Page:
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Transport of ions in an applied electric field holds many applications within both civil and environmental engineering, e.g. for removal of chlorides from concrete to hinder reinforcement corrosion, remediation of heavy metals from soils and other waste materials and recently for desalination of porous stone materials to hinder decay. However, in addition to the removal of target ions in these systems, matrix changes may occur during the electrochemical treatment. For a broader implementation of the electrokinetic methods it is important to understand changes in the matrix composition for different types of materials. The overall aim of this PhD-project is to evaluate matrix changes and side effects induced by electrokinetic treatment of porous and particulate materials.During electro-remediation protons are produced at the anode and hydroxyl ions are produced at the cathode. The consequent pH changes may influence the matrix of the treated materials. The main research objectives were to identify matrix changes during electro-remediation, to investigate the impact of induced matrix changes on the removal of target elements and finally to evaluate the extent of Al dissolution during electrodialytic remediation and the impact on the implementation of soil remediation, e.g. concerning the toxicity of residualsoluble Al in the soil matrix.Electrokinetic treatment was carried out as electrodialytic remediation (EDR) of three particulate matrices (soils and clay) and electrochemical desalination (ED) of three different porous matrices (brick and sandstones). The degree of impact of the induced side effects by electro-remediation on the different types of matrices is related to the subsequent purpose of the treated material. For electrochemical desalination of a porous matrix e.g. sculpture from cultural heritage, the properties of the matrix must remain unaffected by the treatment.Irreversible treatments of such matrices are unacceptable, e.g. in case of increased porosity, the materials is increasingly vulnerable to environmental exposure. The present work has investigated potential pH, chemical and porosity changes of the matrix during ED. In EDR it is not crucial to avoid matrix changes as in ED, but it is important to know which matrix changes are taking place, as these may influence the overall remediation result. In addition, the overall toxicity of the soil must not increase during the treatment e.g. concerning theconcentration of soluble Al.EDR experiments with the three particulate matrices showed that soil weathering occurred during EDR by dissolution of minerals. Pb mobilization was initiated after acidification due to dissolution and removal of calcite from the matrix. In addition to Pb mobilization, acidification caused dissolution of Al from the matrix. Mobilization of Al during EDR was not found to be problematic for the two tested soil matrices, as the mobilization of Al was slower than the electromigration out of the matrix. However, for the clay mineral matrix (illite) the concentration of acid soluble Al increased in the matrix during EDR. The illite matrix was negatively affected by the EDR treatment. Thus the risk of increasing soluble Al in the matrix has to be evaluated in each specific case before implementation of soilremediation.From X-ray powder diffraction it was found that calcite was decomposed in the EDR treated soil. No new mineral phases were developed and no other phases than calcite were fully decomposed. Since dissolution of Al, Fe and Si minerals was observed, it was thus concluded that these elements were dissolved by partial decomposition of soil minerals.The porous matrices studied in this work were Red Brick, Nexø sandstone and Gotland sandstone. The Red Brick and the Nexø sandstone is considered relatively inert matrices while the Gotland sandstone is a limestone and thus adversely affected by acid. To avoid the observed matrix change of dissolution of the bonding material (CaCO3) resulting in an increased porosity during ED it is important to use a CaCO3-containing poultice for neutralizing the acid produced at the anode. This generates electromigration of Ca2+ from the anode towards the cathode. The ED removal rate of SO42-is observed lower than for Cl- andNO3-. The reason was precipitation of gypsum when SO42- reacts with Ca2+ from the poultice. Precipitation of gypsum did not prevent desalination of SO42-, although the ED removal rate was reduced.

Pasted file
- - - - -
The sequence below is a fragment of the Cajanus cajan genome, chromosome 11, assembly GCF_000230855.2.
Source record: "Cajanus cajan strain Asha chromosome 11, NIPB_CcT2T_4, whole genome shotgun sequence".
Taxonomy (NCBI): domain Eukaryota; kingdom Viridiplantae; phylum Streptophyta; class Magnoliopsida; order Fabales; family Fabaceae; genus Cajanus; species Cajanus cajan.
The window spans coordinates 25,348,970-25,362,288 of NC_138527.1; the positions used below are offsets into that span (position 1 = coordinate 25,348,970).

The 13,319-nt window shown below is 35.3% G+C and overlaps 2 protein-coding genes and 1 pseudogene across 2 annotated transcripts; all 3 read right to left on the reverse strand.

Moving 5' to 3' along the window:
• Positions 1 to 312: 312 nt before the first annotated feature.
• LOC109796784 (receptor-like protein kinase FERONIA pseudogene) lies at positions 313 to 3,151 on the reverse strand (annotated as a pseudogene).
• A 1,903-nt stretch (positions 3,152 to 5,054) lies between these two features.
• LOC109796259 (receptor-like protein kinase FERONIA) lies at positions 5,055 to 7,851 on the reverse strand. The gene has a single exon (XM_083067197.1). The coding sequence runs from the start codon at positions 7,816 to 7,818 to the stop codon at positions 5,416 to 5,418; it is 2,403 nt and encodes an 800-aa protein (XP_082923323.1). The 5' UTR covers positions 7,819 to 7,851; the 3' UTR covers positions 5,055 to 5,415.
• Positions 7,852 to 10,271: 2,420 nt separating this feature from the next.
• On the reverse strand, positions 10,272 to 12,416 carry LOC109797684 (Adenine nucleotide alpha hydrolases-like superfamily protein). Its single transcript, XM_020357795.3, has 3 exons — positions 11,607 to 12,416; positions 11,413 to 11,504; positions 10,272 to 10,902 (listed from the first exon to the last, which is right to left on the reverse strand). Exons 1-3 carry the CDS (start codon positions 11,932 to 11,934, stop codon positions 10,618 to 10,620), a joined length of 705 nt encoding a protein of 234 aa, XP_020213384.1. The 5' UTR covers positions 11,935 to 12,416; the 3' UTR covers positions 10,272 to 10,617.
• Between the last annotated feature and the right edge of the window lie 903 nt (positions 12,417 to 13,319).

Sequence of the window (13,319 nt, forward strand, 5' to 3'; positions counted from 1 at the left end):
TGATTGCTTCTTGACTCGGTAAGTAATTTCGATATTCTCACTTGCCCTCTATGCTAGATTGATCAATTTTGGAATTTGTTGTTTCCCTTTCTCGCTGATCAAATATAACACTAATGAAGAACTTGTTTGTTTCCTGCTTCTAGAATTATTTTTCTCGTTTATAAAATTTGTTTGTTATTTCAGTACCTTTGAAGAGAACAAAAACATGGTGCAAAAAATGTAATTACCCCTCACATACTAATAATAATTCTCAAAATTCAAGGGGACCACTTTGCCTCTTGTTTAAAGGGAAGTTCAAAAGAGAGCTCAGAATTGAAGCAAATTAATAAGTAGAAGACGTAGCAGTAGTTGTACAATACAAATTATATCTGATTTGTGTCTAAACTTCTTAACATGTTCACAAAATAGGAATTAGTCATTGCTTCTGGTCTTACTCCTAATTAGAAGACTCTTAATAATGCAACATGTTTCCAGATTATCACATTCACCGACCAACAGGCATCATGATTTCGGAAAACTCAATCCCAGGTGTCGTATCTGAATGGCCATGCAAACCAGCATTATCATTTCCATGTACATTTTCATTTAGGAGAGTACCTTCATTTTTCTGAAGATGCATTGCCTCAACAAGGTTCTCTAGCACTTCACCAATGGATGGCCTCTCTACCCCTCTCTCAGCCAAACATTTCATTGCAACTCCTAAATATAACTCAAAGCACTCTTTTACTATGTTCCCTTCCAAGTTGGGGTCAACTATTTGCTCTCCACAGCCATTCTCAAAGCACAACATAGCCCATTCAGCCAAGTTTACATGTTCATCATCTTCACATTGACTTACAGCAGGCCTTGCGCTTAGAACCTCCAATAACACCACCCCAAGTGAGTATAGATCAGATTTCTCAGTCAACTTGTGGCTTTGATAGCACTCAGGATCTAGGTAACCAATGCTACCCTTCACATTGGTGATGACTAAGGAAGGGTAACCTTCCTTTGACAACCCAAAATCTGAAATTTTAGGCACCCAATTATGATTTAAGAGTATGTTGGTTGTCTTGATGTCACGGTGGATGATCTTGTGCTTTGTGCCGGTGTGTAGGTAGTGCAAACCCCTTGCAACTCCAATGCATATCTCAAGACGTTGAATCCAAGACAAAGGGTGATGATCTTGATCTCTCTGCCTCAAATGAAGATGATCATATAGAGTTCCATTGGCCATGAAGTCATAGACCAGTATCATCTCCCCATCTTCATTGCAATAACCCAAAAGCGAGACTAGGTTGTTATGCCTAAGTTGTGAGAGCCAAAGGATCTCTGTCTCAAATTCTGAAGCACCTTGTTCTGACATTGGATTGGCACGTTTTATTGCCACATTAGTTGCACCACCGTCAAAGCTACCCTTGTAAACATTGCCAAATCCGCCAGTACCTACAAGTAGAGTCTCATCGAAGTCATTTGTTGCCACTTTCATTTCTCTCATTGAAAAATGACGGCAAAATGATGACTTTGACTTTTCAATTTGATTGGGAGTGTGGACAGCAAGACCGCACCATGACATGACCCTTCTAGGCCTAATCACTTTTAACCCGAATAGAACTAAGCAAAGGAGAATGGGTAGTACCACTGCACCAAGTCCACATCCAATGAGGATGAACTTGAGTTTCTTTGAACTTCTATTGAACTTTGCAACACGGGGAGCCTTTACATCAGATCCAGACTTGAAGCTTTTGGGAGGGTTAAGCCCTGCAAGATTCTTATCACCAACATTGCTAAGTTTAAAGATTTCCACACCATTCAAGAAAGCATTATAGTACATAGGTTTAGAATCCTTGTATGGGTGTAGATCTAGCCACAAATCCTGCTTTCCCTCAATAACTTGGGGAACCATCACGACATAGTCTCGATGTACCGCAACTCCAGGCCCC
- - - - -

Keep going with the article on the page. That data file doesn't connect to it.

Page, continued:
|Publisher||DTU Byg, Danmarks Tekniske Universitet|
|Number of pages||134|
|Publication status||Published - 2013|
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- 1 Finished
01/10/2009 → 28/04/2014